SideLines: I just couldn’t resist a Halloween column

I wasn’t going to write anything about it this year. Halloween, I reasoned, is just for kids. But then I saw a really cool Halloween display and, once again, the mood sort of drifted over me like an afternoon fog.

I wonder why towns don’t have house-decorating contests for Halloween like they do for Christmas.

When I was growing up, Halloween was the big night for kids, ranking right behind Christmas and your birthday. It used to be the only time you could load up on candy. Now, you can get candy practically anywhere, which is ironic since so many people are health-conscious these days.

My cousins would come in from the country and, along with some neighborhood kids, we formed our own little trick-or-treat posse, scouring the neighborhood for all the best goodies. Although we didn’t think we needed them, our mothers always tagged along at a respectful distance.

When I got too old – meaning too cool – to trick-or-treat, I took my sister. My parents never knew this, but there was a fee for my services: a Tootsie Roll for a small block, a Milky Way or Snickers for a long one. Being my only sister, she got the sibling rate, which was a piece of candy for both sides of the street instead of just one side. Whatever it was, it had to be covered in chocolate. Licorice or, heaven forbid, anything healthy, she was stuck with.

When I was in high school, I would prowl the darkened streets with friends, threatening vengeance on teachers we were convinced had it in for us. (Even if we had known where they lived, we wouldn’t have known what to do, but, being teenagers, we just felt the need to be out.)

Over the years, I’ve spent Halloween in some interesting places. One time a friend and I joined a Halloween parade in New Orleans. We were dressed as normal people. Considering how some were made up, we drew a surprising number of looks.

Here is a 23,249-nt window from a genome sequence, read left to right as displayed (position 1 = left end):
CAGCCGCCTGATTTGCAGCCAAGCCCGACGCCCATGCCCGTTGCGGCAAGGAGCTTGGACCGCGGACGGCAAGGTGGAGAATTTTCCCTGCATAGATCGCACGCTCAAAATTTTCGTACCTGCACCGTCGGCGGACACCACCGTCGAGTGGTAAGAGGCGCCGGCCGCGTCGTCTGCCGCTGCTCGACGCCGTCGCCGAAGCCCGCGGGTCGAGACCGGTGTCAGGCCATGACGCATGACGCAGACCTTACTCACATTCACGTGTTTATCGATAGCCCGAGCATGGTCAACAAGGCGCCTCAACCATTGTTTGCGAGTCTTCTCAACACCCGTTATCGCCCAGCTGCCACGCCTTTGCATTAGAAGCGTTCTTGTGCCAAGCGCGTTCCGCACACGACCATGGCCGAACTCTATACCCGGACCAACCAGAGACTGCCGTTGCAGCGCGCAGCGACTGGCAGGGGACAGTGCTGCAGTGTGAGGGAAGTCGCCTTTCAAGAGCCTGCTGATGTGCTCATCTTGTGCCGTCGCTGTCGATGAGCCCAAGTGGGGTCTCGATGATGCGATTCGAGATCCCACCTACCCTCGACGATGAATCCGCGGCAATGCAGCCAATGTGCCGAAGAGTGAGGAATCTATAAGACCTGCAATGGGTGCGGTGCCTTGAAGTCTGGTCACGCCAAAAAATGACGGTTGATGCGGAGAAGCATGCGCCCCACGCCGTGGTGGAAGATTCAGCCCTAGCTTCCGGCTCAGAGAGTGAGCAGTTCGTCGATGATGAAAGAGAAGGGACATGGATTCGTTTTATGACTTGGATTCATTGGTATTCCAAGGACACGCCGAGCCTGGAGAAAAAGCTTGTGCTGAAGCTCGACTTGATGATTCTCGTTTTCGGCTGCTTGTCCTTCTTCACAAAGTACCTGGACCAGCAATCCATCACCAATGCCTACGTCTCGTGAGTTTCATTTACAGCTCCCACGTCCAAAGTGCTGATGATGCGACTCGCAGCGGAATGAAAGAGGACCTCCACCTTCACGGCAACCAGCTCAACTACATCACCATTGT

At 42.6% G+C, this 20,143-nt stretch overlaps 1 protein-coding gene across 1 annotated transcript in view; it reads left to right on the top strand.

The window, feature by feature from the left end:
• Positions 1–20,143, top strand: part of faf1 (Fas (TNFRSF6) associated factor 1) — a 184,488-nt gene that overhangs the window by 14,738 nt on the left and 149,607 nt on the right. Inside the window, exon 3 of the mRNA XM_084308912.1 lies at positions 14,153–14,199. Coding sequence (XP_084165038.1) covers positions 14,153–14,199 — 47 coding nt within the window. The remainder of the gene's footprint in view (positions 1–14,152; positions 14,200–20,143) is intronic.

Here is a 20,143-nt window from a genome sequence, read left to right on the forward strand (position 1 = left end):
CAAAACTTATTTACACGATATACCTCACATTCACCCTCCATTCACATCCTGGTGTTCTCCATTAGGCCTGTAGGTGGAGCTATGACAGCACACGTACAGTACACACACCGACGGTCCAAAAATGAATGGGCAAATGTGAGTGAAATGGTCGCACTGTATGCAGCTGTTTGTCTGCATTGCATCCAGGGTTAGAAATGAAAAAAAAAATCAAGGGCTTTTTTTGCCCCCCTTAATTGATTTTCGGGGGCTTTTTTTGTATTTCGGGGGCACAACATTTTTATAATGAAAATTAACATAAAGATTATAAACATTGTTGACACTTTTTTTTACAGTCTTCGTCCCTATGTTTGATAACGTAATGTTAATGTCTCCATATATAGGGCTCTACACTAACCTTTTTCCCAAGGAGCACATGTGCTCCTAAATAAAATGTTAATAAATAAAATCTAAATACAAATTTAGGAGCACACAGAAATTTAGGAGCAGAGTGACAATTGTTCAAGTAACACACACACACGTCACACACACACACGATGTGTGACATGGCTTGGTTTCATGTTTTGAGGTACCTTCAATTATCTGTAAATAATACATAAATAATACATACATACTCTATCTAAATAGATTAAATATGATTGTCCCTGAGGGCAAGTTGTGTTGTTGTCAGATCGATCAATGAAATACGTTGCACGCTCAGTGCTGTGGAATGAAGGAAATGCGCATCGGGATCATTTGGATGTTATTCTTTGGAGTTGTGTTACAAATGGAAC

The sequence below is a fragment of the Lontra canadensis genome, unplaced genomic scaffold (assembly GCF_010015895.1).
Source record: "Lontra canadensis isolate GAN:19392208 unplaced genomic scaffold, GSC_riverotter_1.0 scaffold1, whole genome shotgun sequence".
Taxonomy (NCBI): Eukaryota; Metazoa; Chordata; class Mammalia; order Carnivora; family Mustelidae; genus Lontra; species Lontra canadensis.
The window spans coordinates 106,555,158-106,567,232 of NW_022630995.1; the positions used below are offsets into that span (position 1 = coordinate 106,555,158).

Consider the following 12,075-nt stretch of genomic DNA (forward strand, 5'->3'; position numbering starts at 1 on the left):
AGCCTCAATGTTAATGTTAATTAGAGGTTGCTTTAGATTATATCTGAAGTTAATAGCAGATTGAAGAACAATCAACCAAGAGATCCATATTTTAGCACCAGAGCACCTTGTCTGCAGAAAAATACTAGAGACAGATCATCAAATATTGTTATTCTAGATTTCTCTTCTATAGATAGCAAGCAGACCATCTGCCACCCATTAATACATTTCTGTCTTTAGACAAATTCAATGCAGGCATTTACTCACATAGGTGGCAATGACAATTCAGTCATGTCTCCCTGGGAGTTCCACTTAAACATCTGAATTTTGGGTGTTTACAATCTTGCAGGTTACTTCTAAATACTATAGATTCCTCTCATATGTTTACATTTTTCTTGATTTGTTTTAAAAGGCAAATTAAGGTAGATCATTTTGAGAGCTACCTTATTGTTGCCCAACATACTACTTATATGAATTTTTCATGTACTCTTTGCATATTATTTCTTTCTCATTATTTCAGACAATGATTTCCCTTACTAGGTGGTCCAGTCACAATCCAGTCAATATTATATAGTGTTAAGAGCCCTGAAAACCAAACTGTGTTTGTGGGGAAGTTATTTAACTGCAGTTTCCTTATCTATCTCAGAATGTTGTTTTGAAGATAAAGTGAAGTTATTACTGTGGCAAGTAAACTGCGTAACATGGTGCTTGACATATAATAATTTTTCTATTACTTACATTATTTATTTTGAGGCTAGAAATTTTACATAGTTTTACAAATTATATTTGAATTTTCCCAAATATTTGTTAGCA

Many Halloweens I’ve had to work, but the last couple of years I’ve been able to stay home. I decorate my front porch a little, then dress up – always tastefully, of course, because I don’t want to scare any little kids. Several people in my neighborhood do this. Next door is a young couple with a couple of kids, who can’t go out until their mother gets home from work, just after dark. As they wait, the father and children sit on their front porch, handing out candy.

The little girl, about 5 years old, hasn’t quite grasped the whole thing yet. Rather than wait for trick-or-treaters to come to her, she dashes out to them, greeting them loudly with her own shouts of “trick or treat.” During lulls on our side of the block, she’ll shout out to those on the other side: “Hi, ghost!” “Hi, witch!” “Hi, spooky spook!” (Just for that, I always save the biggest pieces of candy I have for her and her brother.)

As an adult, I totally understand why some object to Halloween. But the kid in me doesn’t care. Halloween is what you make it. Of course, I can say that because I live in a safe community. Personally, I choose to make Halloween a fun night were you can use your imagination to the fullest. We can be ourselves the rest of the year.

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